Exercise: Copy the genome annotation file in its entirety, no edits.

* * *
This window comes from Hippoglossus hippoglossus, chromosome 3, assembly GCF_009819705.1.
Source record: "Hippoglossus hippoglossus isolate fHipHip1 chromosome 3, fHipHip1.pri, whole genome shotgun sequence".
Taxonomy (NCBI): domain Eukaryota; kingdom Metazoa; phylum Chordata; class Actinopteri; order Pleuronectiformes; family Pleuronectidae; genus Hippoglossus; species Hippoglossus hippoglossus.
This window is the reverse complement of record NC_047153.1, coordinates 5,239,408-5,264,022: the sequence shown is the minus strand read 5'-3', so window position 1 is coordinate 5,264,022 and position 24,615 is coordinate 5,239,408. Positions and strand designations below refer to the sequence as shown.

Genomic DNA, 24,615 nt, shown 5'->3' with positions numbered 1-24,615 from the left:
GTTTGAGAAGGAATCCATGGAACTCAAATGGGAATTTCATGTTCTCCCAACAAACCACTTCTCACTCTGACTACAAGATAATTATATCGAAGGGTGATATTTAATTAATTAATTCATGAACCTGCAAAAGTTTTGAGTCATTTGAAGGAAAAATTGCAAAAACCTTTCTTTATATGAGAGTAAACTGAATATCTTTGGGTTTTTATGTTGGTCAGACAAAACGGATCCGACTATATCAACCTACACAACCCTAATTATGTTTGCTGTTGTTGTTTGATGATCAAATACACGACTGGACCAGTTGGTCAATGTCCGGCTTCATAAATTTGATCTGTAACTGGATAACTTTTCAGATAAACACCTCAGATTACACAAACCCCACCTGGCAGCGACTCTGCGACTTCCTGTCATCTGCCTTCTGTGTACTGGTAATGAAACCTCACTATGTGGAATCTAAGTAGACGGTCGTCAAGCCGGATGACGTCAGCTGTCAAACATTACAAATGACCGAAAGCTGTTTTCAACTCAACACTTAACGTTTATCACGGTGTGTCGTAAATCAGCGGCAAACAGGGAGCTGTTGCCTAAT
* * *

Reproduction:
This window comes from Hippoglossus hippoglossus, chromosome 3, assembly GCF_009819705.1.
Source record: "Hippoglossus hippoglossus isolate fHipHip1 chromosome 3, fHipHip1.pri, whole genome shotgun sequence".
Taxonomy (NCBI): domain Eukaryota; kingdom Metazoa; phylum Chordata; class Actinopteri; order Pleuronectiformes; family Pleuronectidae; genus Hippoglossus; species Hippoglossus hippoglossus.
This window is the reverse complement of record NC_047153.1, coordinates 5,239,408-5,264,022: the sequence shown is the minus strand read 5'-3', so window position 1 is coordinate 5,264,022 and position 24,615 is coordinate 5,239,408. Positions and strand designations below refer to the sequence as shown.

Genomic DNA, 24,615 nt, shown 5'->3' with positions numbered 1-24,615 from the left:
GTTTGAGAAGGAATCCATGGAACTCAAATGGGAATTTCATGTTCTCCCAACAAACCACTTCTCACTCTGACTACAAGATAATTATATCGAAGGGTGATATTTAATTAATTAATTCATGAACCTGCAAAAGTTTTGAGTCATTTGAAGGAAAAATTGCAAAAACCTTTCTTTATATGAGAGTAAACTGAATATCTTTGGGTTTTTATGTTGGTCAGACAAAACGGATCCGACTATATCAACCTACACAACCCTAATTATGTTTGCTGTTGTTGTTTGATGATCAAATACACGACTGGACCAGTTGGTCAATGTCCGGCTTCATAAATTTGATCTGTAACTGGATAACTTTTCAGATAAACACCTCAGATTACACAAACCCCACCTGGCAGCGACTCTGCGACTTCCTGTCATCTGCCTTCTGTGTACTGGTAATGAAACCTCACTATGTGGAATCTAAGTAGACGGTCGTCAAGCCGGATGACGTCAGCTGTCAAACATTACAAATGACCGAAAGCTGTTTTCAACTCAACACTTAACGTTTATCACGGTGTGTCGTAAATCAGCGGCAAACAGGGAGCTGTTGCCTAAT